Election Denier Mark Finchem Loses Race for Arizona’s Top Election Post

Democrat Adrian Fontes was elected secretary of state.

Mother Jones illustration; Ross D. Franklin/AP; Saul Loeb/AFP/Getty

Fight disinformation: Sign up for the free Mother Jones Daily newsletter and follow the news that matters.

Mark Finchem, a Trump-backed “poster child” of election denialism, has lost his bid to become Arizona’s top election official.

Even by the current standards of the Republican Party, Finchem is extreme. After spending the first part of his career as a public safety officer in Michigan, he relocated to Arizona and adopted the look of a western lawman. In 2014, while running for the state house, Finchem said he was a member of the Oath Keepers, the right-wing militia whose founder is now on trial for seditious conspiracy. He won that election and has been a state representative ever since.

On January 6, 2020, he was photographed outside the US Capitol in one of his trademark cowboy hats (he didn’t enter the building). The next year, he started his run for secretary of state. As Mother Jones explained in August, he called for decertifying the results of the 2020 election, said he supported banning early voting, and co-sponsored legislation that would allow state legislators to overturn election results. He told supporters that if he’d been secretary of state in 2020, “we would have won. Plain and simple.”

Not surprisingly, Donald Trump endorsed him and other members of the America First Secretary of State Coalition started by Nevada candidate Jim Marchant.

In August, Finchem won his primary by nearly 20 percentage points, despite GOP Gov. Doug Ducey endorsing his main opponent. In the general election, Finchem faced Democrat Adrian Fontes, who’d previously served as the recorder of Maricopa County.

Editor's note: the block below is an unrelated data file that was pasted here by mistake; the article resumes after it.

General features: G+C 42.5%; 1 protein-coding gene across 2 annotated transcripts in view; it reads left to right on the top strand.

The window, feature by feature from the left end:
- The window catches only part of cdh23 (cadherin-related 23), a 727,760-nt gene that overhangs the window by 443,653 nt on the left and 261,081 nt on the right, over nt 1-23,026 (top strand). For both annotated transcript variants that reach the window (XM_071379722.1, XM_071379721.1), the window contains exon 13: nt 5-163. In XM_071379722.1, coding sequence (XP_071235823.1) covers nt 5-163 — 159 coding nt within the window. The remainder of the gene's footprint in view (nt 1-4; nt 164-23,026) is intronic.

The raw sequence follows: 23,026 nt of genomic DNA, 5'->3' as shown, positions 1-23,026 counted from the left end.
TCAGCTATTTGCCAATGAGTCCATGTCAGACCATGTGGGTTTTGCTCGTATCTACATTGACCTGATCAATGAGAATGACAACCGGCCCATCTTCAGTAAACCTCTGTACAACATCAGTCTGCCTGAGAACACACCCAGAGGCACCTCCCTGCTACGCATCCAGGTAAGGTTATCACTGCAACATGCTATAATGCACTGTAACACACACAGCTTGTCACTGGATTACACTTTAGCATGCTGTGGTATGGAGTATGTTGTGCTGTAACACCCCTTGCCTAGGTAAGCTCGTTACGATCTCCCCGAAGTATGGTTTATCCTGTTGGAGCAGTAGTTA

The race was close, but media outlets projected Friday night that Fontes had prevailed—an outcome that will avoid the possibility that Finchem will be able to provoke a democratic crisis by refusing to certify the results of a future election. 

But it’s hard to take much solace in Finchem’s defeat. The reality is that a Kalamazoo conspiracy theorist with a cowboy hat was one break away from taking over Arizona elections. We won’t always be so lucky.

FACT:

Mother Jones was founded as a nonprofit in 1976 because we knew corporations and billionaires wouldn't fund the type of hard-hitting journalism we set out to do.

Today, reader support makes up about two-thirds of our budget, allows us to dig deep on stories that matter, and lets us keep our reporting free for everyone. If you value what you get from Mother Jones, please join us with a tax-deductible donation today so we can keep on doing the type of journalism 2022 demands.

payment methods

FACT:

Mother Jones was founded as a nonprofit in 1976 because we knew corporations and billionaires wouldn't fund the type of hard-hitting journalism we set out to do.

Today, reader support makes up about two-thirds of our budget, allows us to dig deep on stories that matter, and lets us keep our reporting free for everyone. If you value what you get from Mother Jones, please join us with a tax-deductible donation today so we can keep on doing the type of journalism 2022 demands.

payment methods

We Recommend

Latest

Sign up for our free newsletter

Subscribe to the Mother Jones Daily to have our top stories delivered directly to your inbox.

Get our award-winning magazine

Save big on a full year of investigations, ideas, and insights.

Subscribe

Support our journalism

Help Mother Jones' reporters dig deep with a tax-deductible donation.

Donate